Congo red method described by Puchtler et a1 (8), and the
crystal violet staining followed the procedure of Hinds (9).
All specimens were examined for the typical green birefringence which, when viewed under polarized light, is considered to be diagnostic of amyloid deposits. The synovial fluids
from patients and controls were read “blindly,” i.e., without
knowledge of the diagnosis, by one of us (CYL).
RESULTS
Amyloid arthropathy. Six patients were men
and 1 was a woman. The age range was from 45 to 66
years (mean 58). Shoulders were the joints most
frequently affected with arthropathy and were in-
Table 1. Clinical features of 7 patients with primary systemic
am yloidosis*
Immunoelectrophoresis
Sex/age
Urine
Serum
Affected joints
M/65
AK
K
M/66
Free L
L
M/52
F/65
Free L
Free L
L
ND
M/62t
Free L
L
M/45t
M/51t
Free K
Free K
K
K
Both shoulders, wrists,
MCPs, PIPS, and knees
Both shoulders, It wrist,
and rt knee
Both wrists and ankles
Both shoulders, wrists,
and knees
Both shoulders, wrists,
knees, ankles, and rt
elbow
Both shoulders and knees
Both shoulders and knees
Duration
2 years
I year
1 year
4 months
3 months
4 years
7 months
* A = Immunoglobulin heavy chain A; K = K immunoglobulin light
chain; MCP = metacarpophalangeal; PIP = proximal interphalangeal; L = Aimmunoglobulin light chain; ND = notdetected; It = left;
rt = right.
t Multiple myeloma associated with amyloidosis. All patients had
carpal tunnel syndrome.
Table 2. Diagnoses of patients whose stored and fresh synovial
fluid samples were used as controls
Diagnosis
Rheumatoid arthritis
Osteoarthritis
Psoriatic arthritis
Pseudogout
Ankylosing spondylitis
Reiter’s syndrome
Systemic lupus
erythematosus
Primary Sjogren’s
syndrome
Gout
Temporal arteritis
Crohn’s associated arthritis
BehCet’s disease
Adult-onset Still’s disease
Total
Stored synovial
fluid
Fresh synovial
fluid
20
20
5
5
5
5
4
3
0
0
1
0
0
0
68
2
0
1
1
1
30
control samples, 68 were previously frozen and stored,
and 30 were fresh.
Amyloid staining. Synovial fluids from all 7
patients with amyloid arthropathy stained positively
for amyloid with Congo red stain. The amyloid appeared as an amorphous material and showed typical
apple-green birefringence under polarized light (Figures 1 A and B). The amorphous amyloid material also
stained metachromatically with crystal violet.
All 98 control synovial fluid samples were negative for amyloid when stained by both Congo red and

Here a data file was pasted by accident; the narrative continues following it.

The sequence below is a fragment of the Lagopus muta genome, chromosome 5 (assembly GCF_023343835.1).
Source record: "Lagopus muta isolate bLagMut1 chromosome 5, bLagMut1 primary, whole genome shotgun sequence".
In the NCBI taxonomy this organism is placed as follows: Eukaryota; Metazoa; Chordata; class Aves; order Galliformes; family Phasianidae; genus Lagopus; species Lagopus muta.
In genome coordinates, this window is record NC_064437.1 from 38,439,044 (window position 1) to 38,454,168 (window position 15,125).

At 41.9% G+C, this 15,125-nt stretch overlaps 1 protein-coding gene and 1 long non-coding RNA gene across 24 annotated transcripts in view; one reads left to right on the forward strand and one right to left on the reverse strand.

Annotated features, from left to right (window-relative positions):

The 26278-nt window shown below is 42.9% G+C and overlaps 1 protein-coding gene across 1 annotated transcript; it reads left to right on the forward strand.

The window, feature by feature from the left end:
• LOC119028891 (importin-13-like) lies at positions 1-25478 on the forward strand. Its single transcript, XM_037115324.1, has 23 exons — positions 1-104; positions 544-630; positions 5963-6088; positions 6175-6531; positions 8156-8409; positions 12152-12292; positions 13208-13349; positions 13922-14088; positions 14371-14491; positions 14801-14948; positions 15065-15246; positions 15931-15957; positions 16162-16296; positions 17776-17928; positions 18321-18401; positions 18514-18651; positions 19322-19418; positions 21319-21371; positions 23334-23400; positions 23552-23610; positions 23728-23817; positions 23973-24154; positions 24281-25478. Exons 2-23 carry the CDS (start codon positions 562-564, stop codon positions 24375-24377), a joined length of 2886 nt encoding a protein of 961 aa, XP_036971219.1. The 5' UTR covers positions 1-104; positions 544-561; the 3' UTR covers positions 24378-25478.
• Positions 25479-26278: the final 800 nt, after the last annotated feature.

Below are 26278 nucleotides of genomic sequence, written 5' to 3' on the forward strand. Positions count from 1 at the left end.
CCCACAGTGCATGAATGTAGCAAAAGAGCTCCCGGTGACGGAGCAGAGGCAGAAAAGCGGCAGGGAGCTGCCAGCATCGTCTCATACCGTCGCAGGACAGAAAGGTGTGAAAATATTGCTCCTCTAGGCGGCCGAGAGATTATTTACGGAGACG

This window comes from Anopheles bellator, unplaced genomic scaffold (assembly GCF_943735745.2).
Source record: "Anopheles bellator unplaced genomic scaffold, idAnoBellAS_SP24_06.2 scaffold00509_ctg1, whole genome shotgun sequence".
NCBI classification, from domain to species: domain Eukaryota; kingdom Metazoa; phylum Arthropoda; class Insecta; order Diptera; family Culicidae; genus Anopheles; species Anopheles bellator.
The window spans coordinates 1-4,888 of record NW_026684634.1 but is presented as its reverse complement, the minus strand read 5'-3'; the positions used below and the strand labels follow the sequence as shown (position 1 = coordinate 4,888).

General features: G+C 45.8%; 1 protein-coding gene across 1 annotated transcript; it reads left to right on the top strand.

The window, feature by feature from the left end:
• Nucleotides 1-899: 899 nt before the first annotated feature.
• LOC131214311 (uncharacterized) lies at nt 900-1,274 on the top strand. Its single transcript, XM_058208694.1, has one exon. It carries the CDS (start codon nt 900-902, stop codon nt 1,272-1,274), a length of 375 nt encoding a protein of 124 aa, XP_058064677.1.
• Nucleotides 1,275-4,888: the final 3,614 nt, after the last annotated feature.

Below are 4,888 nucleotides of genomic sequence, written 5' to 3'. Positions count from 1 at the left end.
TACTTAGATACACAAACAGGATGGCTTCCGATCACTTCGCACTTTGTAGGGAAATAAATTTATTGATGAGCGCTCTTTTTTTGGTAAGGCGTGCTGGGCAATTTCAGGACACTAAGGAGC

crystal violet. Some synovial fluid samples from control subjects, primarily from rheumatoid and osteoarthritic joints, contained fragmented crystalline-like
material that stained with Congo red, but was distinguished from amyloid by sharp, angulated edges and
was negative for apple-green birefringence on polarization microscopy (Figures 2A and B). Furthermore,
these materials did not show metachromatic staining
with crystal violet.
Freezing and storing the synovial fluid samples
SF IN AMYLOID ARTHROPATHY DIAGNOSIS
A
42 1
B
Figure 1. Synovial fluid sample (under polarized light) from the shoulderjoint of a patient with amyloid arthropathy. A, Amyloid with positive
Congo red stain. B, Apple-green birefringence.
for several months did not influence the results of
Congo red stain in either patients or controls. However, smudged nuclear material, caused by freezing
and storing fluid samples, may show metachromatic
staining with crystal violet that simulates the staining
pattern of amyloid, thus making Congo red the preferred stain.
DISCUSSION
Articular involvement has been described most
often in patients with primary systemic amyloidosis
(1). It is not usually a feature of secondary amyloidosis
or familial amyloidosis. This selectivity may be based
on differences in the chemical structure of various
amyloid fibrils which may determine their predilection
for different tissues. Secondary amyloidosis amyloid
fibrils are deposited in glomerular subendothelium,
whereas prealbumin amyloid fibrils have a propensity
for deposition in the heart and peripheral nerves.
Amyloid protein purified from material taken from a
patient with amyloid arthropathy has recently been
sequenced as immunoglobulin light chain fragment
(lo), which is associated with more diverse clinical
manifestations.
Amyloid arthropathy may mimic a number of
rheumatic diseases and can affect any joint in the